Athletes show their support for
Drawn to the project and its values, and excited to see France host this event, these major champions from a range of disciplines have already joined the top athletes support committee.
Cathy Arnaud is a French judoka. She competes in the women’s lightweight event and is 2 times world champion, 4 times European champion and 4 times French champion. She holds the role of national federal technical advisor with special responsibility for developing judo in Aquitaine.
“Hosting the Rugby League World Cup in France is a wonderful idea. Hand on heart, I can say that I'm certain our French teams have the potential to truly shine in 2025. I wish them all the very best in their matches and, to all of us, a great World Cup - in France!”
Since joining the French national handball team at the age of 19 and helping the team become world champions and gold medallists at the summer Olympics in Japan (played in 2021), the goalkeeper for Brest Bretagne Handball has become an important role model for women in sport. As a spokeswoman, she promotes equal media treatment and maternity leave during women’s sporting careers.
“Having experienced them myself, I know that the emotions stirred by major international sporting events are incomparable. And we all need to be able to experience them, whoever you are! Women’s sport is both an act of personal fulfilment and a springboard for young women everywhere. That’s why I see so much of myself in this magnificent project to host the 2025 Rugby League World Cup in France.”
Europe first discovered Yohann Diniz in August 2006 when he won the gold medal for the 50 km walking race in a rainy Gutenberg and at the end of a final that changed the history of the discipline. A world and European champion multiple times and the world record holder of the 50 km walking race on and off road, he is also a spokesman for the La Poste in favour of occupational health and safety.
“For me, sport is about sharing, community, cooperation, effort and respect. Values that are meaningful in our society, and we have a duty to our youth to pass on this legacy. Rugby league has a strong history and profound identity. Hosting a World Cup where the women's, men's, youth and wheelchair sports teams will compete at the same time is a massive first that I want to support.”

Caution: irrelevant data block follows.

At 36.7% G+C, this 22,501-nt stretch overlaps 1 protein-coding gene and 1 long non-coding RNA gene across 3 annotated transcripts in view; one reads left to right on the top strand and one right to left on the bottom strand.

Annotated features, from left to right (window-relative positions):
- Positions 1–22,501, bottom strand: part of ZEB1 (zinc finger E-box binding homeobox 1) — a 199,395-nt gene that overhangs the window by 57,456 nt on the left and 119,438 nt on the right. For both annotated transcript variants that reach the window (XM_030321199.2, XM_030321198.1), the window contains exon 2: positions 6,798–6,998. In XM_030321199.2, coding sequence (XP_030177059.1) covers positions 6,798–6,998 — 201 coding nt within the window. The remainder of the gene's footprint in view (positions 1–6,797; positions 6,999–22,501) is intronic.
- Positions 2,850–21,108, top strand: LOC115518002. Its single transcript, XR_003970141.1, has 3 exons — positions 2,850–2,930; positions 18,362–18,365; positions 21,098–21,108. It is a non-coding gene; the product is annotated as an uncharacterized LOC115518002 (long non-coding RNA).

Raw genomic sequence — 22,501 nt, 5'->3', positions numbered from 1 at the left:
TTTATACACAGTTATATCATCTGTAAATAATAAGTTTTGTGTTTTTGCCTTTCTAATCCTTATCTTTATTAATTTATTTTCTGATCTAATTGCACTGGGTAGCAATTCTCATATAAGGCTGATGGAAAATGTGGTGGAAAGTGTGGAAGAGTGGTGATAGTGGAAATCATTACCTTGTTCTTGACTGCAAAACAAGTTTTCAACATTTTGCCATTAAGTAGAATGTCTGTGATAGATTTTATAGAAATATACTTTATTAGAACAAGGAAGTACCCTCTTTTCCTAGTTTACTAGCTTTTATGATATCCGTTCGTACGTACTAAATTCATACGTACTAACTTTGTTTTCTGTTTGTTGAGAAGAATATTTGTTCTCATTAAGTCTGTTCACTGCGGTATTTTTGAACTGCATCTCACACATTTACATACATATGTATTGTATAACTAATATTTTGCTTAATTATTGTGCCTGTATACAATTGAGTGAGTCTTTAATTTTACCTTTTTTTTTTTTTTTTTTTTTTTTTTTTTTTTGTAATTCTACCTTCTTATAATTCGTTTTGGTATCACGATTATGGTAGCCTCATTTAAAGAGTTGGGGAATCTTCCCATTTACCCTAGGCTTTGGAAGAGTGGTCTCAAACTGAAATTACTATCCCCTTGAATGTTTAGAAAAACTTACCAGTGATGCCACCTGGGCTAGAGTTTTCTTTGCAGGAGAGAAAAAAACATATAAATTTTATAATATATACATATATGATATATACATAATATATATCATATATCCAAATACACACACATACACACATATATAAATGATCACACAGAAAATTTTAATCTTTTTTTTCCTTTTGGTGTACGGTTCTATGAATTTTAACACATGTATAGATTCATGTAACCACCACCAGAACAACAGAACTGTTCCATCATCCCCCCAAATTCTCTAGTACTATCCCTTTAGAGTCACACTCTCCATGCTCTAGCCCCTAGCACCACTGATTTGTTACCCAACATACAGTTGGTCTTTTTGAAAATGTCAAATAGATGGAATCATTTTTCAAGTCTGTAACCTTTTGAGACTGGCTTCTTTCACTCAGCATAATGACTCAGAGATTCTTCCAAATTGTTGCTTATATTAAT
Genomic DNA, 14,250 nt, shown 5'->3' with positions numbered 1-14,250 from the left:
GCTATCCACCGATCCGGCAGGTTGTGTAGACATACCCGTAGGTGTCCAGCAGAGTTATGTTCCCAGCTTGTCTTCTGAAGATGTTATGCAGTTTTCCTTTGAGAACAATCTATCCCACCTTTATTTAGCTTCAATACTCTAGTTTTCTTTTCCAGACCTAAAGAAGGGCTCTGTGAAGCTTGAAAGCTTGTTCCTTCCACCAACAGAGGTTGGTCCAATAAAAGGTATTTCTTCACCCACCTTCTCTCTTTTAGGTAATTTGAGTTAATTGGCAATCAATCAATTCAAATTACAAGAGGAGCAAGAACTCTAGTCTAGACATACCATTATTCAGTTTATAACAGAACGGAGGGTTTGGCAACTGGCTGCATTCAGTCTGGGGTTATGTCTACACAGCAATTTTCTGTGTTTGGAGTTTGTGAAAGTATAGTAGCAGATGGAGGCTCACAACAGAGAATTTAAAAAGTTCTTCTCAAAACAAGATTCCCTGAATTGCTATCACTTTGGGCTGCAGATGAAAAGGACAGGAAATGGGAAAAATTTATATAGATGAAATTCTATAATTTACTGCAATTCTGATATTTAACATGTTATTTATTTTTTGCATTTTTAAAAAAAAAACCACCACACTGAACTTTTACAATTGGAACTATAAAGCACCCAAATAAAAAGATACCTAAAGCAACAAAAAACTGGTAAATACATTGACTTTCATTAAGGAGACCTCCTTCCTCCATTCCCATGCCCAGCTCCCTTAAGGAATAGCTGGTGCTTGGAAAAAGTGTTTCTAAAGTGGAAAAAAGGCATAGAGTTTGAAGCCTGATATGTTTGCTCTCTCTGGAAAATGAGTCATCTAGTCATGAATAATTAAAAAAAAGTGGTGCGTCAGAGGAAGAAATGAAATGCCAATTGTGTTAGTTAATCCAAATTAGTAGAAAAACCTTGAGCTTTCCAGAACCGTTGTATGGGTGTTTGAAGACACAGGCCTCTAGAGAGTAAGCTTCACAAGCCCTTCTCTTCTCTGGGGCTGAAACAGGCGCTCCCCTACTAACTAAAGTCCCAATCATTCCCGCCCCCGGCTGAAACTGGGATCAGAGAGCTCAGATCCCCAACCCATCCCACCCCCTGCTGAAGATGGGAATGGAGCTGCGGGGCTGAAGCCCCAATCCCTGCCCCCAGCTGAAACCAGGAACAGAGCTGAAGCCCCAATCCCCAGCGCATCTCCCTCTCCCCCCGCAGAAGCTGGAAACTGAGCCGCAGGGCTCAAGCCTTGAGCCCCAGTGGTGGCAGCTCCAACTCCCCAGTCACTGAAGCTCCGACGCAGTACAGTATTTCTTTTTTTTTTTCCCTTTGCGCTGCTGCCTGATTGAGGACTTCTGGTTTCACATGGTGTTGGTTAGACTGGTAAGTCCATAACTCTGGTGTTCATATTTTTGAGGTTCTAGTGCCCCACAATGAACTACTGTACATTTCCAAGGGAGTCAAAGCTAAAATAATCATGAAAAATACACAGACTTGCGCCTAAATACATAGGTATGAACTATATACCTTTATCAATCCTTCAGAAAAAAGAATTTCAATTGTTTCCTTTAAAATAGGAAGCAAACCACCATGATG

An international footballer, Christophe Dugarry helped the team become world champion in 1998, European champion in 2000 and win the FIFA Confederations Cup in 2001. After training in Bordeaux, he was one of the first players to put French football on the international map when he played in top clubs such as AC Milan and FC Barcelona.
“Sport is about passion and emotion above all else. I have experienced all this in small, medium and, of course, large cities. This is also what I like about the Rugby League World Cup project for 2025: that this event will let you experience these emotions all over the country, whether you are a player, a spectator or simply a resident of a host city.”
Thu Kamkasomphou has taken home 10 Paralympic medals at the last six Olympic Games. She was 2 times Paralympic champion in the singles event in Sydney in 2000 and Beijing in 2008.
She is also world, European and French champion.
“I support France's candidacy because we have the skills to host major sporting events and it would be an exceptional moment for our French teams. Keeping you healthy, bringing people together, surpassing your limits: sport holds a central place in society. So let's believe in it and never give up!”
Former international rugby union and rugby league player, Marc Lièvremont was champion of France in 1998 and world championship runner-up in 1999. As coach for the French rugby union team, he helped them win the Grand Slam in 2010 and win second place in 2011. Now a TV pundit, he is a spokesman for child protection.
“After participating as a player in two World Cups, in the Sevens in 1997 in Hong Kong and in Rugby Union in 1999 in Great Britain, then a third time in 2011 in New Zealand as coach, and even a fourth in 2015 as TV pundit, I know how important major events, especially when played at home, are for sports men and women alike. We want the 2025 World Cup!”
Former rugby union captain of the women’s French national team, Safi N'Diaye was a member of the squad that won three Six Nations title and was six times champions of France. She was the first woman to receive the Oscar Midi Olympique title for the best French player and was also nominated by World Rugby for the title of best female player of the year in 2017 and 2018.
“I'm proud to support this great plan to host the Rugby League World Cup in France because French sport needs this kind of competition on our soil. It doesn't matter which federation organises such an event, we all owe it to ourselves to support such initiatives and inspire young people who are our athletes and champions of tomorrow. Long live sport, long live rugby!”
Former international player and manager, Michel Platini was the first player to receive the annual football award Ballon d’Or three years running. A symbol of French sport worldwide, the last person to carry the torch at the Olympic Games in Albertville and co-organiser of the football World Cup in 1998, Michel Platini needs no introduction.
“I know how important it is for our country to welcome the whole world for big events and big sporting celebrations. So ‘yes’ to the Rugby League World Cup, we want it!"